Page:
This is farcical. The London mayor is largely a figurehead, who administers almost nothing. Johnson’s crime policy was simply to get rid of his police chief. He capitulated to the tube unions and was a sycophant to property speculation. He told me to my face that he would emphatically end his predecessor Ken Livingstone’s “Dubai-on-Thames” skyscraper obsession, yet he promptly doubled their number.”. What the mayor did in excess was splurge money on vanity projects. His Thames cable car, his Stratford helter-skelter (“London’s Eiffel Tower”), his rear-entry buses with rear-entry locked, his water cannon that may not fire, his unnecessary super-sewer and wildly over-engineered Crossrail, all wasted staggering sums. A baffling £53m vanished on Johnson’s fantasy garden bridge, while Hammersmith bridgerotted up-river. The “Boris bike” scheme – in truth Livingstone’s – was supposed to cost nothing, but cost taxpayers nearly £200m in eight years. Johnson’s belated visit to the scene of some of the 2011 riots was an opportunity to be photographed with a broom”.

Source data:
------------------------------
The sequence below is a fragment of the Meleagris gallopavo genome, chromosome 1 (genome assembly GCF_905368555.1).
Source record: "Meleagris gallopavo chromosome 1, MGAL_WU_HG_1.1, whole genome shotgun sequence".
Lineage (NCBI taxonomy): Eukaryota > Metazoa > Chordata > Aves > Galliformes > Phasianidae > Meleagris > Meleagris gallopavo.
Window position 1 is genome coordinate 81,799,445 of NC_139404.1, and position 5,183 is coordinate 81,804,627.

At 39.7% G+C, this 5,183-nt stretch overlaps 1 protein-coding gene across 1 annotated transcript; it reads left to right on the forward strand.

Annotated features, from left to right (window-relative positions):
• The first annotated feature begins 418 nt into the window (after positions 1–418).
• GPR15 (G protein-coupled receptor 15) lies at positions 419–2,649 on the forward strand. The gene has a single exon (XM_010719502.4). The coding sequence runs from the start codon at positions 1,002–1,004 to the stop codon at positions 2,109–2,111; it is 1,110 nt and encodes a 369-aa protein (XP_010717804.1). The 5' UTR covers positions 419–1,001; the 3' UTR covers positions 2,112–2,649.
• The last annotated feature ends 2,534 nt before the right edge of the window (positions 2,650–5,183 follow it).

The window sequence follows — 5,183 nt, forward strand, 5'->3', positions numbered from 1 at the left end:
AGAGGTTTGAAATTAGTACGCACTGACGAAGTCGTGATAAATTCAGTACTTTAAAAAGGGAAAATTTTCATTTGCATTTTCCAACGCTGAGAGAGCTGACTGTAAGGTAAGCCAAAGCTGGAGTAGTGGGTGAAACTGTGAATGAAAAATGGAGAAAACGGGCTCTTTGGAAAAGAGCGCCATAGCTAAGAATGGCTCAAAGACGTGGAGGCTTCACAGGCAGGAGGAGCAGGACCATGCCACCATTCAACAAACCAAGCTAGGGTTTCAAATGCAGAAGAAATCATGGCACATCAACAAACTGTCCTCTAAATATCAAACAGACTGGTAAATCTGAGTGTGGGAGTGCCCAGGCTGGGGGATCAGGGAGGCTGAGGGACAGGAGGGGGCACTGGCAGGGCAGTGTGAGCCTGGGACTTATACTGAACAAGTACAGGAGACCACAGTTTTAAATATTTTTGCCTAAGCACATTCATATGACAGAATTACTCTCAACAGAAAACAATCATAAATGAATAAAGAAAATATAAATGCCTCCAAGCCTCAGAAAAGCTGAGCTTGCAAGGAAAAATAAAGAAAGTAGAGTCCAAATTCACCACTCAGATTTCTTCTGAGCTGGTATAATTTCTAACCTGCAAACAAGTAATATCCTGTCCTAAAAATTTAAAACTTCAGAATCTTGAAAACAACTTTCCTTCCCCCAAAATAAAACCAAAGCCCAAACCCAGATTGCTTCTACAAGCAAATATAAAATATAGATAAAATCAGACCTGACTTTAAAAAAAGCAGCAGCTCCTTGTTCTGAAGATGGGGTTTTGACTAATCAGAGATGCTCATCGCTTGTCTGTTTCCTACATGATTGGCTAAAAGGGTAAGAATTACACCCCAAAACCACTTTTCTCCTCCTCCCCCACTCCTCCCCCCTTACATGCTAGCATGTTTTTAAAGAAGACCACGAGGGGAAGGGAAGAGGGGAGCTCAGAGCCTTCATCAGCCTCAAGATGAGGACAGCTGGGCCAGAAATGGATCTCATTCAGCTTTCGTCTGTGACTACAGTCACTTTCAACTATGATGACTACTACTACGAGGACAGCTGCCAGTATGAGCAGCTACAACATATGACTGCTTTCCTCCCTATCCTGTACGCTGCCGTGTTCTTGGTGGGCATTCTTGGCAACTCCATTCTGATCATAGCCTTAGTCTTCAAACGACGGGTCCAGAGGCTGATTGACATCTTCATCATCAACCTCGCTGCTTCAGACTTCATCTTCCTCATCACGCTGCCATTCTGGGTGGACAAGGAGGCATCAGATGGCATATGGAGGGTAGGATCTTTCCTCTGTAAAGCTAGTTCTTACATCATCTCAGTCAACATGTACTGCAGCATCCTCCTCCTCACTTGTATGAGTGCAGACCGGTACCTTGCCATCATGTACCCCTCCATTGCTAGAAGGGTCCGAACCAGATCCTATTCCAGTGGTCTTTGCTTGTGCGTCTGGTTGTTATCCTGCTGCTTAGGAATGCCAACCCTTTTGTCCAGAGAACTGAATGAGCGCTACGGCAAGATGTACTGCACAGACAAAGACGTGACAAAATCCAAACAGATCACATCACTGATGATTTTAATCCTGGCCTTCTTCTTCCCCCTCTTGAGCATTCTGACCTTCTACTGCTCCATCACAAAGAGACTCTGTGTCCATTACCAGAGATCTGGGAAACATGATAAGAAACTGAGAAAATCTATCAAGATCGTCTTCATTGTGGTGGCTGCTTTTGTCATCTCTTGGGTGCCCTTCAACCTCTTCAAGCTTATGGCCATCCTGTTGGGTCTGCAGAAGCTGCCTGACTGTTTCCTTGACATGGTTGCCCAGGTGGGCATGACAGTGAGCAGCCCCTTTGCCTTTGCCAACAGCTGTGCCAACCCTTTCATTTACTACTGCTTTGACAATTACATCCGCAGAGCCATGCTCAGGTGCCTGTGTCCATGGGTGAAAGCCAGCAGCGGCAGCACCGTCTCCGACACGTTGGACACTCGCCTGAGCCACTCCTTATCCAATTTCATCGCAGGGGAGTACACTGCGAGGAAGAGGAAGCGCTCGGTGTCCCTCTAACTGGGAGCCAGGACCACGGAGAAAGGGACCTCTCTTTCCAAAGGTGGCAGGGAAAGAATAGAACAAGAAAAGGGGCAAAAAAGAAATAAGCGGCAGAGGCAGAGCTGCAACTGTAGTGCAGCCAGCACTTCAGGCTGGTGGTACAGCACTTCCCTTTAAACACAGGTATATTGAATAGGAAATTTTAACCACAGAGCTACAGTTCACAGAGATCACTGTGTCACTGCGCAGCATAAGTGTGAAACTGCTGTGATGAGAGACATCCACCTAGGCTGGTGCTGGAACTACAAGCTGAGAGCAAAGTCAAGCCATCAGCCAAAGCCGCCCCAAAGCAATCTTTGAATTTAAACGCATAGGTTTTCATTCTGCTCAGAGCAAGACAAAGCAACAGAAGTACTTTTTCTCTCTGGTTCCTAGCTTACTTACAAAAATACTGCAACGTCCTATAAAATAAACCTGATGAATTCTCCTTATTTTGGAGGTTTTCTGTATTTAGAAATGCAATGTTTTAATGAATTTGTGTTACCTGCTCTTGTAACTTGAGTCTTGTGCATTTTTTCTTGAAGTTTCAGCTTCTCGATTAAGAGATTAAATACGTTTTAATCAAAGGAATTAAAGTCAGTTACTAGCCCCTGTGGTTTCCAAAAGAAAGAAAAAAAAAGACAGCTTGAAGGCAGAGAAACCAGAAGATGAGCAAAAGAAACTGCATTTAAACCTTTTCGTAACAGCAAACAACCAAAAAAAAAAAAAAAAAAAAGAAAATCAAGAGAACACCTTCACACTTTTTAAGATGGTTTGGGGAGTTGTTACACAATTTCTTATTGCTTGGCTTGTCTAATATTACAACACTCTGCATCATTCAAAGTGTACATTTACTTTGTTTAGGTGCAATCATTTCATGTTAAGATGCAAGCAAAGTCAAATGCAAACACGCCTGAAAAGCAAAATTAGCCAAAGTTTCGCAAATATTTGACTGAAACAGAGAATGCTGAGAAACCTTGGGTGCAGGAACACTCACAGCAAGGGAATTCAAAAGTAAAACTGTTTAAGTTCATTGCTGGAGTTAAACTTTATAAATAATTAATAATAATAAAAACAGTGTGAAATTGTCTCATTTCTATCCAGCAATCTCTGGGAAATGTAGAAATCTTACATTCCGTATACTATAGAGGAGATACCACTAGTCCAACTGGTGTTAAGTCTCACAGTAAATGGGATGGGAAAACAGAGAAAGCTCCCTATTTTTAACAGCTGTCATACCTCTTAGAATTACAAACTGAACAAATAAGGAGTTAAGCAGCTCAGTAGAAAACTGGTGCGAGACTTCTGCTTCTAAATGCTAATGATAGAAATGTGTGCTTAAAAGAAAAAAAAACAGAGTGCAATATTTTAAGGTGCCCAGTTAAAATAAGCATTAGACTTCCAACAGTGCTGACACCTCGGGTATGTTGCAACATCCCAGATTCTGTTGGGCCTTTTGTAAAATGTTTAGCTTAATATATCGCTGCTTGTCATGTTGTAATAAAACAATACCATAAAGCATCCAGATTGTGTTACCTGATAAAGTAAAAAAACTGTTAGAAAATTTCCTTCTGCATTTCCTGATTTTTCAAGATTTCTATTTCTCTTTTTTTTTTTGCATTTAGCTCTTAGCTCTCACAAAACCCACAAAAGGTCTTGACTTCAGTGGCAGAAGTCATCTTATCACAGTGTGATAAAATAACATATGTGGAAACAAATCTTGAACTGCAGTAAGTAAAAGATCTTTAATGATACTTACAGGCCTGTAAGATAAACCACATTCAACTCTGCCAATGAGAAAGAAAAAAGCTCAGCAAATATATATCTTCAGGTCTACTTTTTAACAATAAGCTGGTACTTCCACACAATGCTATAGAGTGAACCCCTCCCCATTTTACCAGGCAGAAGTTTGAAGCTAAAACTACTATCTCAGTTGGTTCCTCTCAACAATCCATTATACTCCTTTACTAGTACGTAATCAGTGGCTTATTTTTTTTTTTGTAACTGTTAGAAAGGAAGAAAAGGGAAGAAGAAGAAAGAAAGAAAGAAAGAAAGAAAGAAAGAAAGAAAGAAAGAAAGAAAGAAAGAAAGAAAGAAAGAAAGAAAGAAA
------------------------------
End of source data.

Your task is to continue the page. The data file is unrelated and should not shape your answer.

But later commenting on the choice of policy and PM..
“The result is that Britain’s leadership now turns on which candidate can be relied on to back down fastest from this week’s populist bombast. Whose record of double-talk, about-turn and mendacity will prove the most robust?
The answer appears to be a certain elusive Boris Johnson, whose handlers are too terrified of his unreliability to allow him public exposure. He is the one whose flexibility with the truth is most inflexible. His untrustworthiness is the one in which the nation can put most trust. The nation is about to be governed by a contradiction in terms, an oxymoron-in-chief”.
“First, Mr Johnson is the candidate who has a chance of uniting this divided government. He should be under no illusion that it will be a monumental task.
To avoid the fate of the outgoing Prime Minister, who laboured in office but not in power, he must harness the credibility he has with Brexiteers to the liberal internationalist credentials he displayed as Mayor.